The Voluntary Aid Detachment (VAD) referred to a voluntary unit providing field nursing services, mainly in hospitals, in the United Kingdom and various other countries in the British Empire.
The VAD system was founded in 1909 with the help of the Red Cross and Order of St. John. By the summer of 1914 there were over 2,500 Voluntary Aid Detachments in Britain. Of the 74,000 VAD members in 1914, two-thirds were women and girls.
At the outbreak of the First World War VAD members eagerly offered their service to the war effort. The British Red Cross was reluctant to allow civilian women a role in overseas hospitals: most volunteers were of the middle and upper classes and unaccustomed to hardship and traditional hospital discipline. Military authorities would not accept VADs at the front line.
Katharine Furse took two VADs to France in October 1914, restricting them to serve as canteen workers and cooks. Caught under fire in a sudden battle the VADs were pressed into emergency hospital service and acquitted themselves well. The growing shortage of trained nurses opened the door for VADs in overseas military hospitals. Furse was appointed Commander-in-Chief of the detachments and restrictions were removed. Female volunteers over the age of twenty-three and with more than three months' hospital experience were accepted for overseas service.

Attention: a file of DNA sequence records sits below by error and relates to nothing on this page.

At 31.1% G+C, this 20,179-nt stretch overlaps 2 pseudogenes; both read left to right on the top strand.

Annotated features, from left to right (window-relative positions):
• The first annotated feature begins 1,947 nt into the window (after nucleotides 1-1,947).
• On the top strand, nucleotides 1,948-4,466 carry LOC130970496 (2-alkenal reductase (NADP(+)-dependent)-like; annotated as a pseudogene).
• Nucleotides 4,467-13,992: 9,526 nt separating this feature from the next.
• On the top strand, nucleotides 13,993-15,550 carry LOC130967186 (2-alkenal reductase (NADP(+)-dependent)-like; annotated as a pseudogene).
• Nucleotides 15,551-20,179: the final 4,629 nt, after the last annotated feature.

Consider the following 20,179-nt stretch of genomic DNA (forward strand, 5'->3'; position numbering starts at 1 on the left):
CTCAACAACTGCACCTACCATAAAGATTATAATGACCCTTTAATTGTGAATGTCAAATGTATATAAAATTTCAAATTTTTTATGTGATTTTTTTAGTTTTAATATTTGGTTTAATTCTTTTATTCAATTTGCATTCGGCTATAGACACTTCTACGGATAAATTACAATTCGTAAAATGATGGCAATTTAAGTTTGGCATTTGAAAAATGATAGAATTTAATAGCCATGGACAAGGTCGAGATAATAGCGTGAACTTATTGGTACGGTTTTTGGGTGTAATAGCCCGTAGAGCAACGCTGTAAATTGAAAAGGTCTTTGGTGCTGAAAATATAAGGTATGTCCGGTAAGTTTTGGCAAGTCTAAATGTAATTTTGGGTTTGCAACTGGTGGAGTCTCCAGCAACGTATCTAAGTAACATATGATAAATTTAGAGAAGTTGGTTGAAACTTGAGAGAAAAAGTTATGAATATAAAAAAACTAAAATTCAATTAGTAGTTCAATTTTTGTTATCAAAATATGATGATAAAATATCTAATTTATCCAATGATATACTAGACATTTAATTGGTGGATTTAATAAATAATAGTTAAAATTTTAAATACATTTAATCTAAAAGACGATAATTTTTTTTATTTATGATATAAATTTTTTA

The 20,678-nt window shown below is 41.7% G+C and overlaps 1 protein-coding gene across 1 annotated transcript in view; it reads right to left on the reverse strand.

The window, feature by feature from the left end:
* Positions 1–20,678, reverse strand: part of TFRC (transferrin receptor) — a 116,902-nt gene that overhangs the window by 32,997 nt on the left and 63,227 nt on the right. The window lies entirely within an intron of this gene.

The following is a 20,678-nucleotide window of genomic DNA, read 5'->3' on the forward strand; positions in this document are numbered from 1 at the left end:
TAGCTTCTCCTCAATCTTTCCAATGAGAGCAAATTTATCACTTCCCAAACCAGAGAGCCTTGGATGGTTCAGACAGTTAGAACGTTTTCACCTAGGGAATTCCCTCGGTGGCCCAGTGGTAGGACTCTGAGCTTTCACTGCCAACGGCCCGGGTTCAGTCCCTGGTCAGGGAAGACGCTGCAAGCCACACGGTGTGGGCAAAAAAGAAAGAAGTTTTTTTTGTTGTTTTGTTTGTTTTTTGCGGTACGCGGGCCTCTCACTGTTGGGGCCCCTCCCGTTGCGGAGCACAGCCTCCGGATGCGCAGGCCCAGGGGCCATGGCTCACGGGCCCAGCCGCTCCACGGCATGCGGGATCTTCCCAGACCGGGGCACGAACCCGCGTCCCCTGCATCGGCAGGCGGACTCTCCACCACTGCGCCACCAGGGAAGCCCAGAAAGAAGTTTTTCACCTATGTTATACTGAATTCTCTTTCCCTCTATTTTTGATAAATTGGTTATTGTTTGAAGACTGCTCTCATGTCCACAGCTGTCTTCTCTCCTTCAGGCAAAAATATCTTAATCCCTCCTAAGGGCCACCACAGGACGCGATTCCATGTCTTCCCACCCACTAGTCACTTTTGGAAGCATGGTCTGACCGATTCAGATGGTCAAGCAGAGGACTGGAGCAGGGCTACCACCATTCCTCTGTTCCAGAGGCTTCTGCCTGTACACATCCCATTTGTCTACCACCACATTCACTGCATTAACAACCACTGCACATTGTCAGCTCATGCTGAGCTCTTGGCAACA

|Cast of Crimson Field|
One certainly gets a sense of history during war time in these series, and while this one is not as exciting as the Anzac, it is worth watching.
Amelia Earhart, Agatha Christie , Enid Bagnold (author of the novel National Velvet), and Freya Stark, explorer and travel writer.
Olive Dent's memoir is a fascinating period piece, a rare first-hand account of this little-known story, which will resonate very strongly with viewers of The Crimson Field.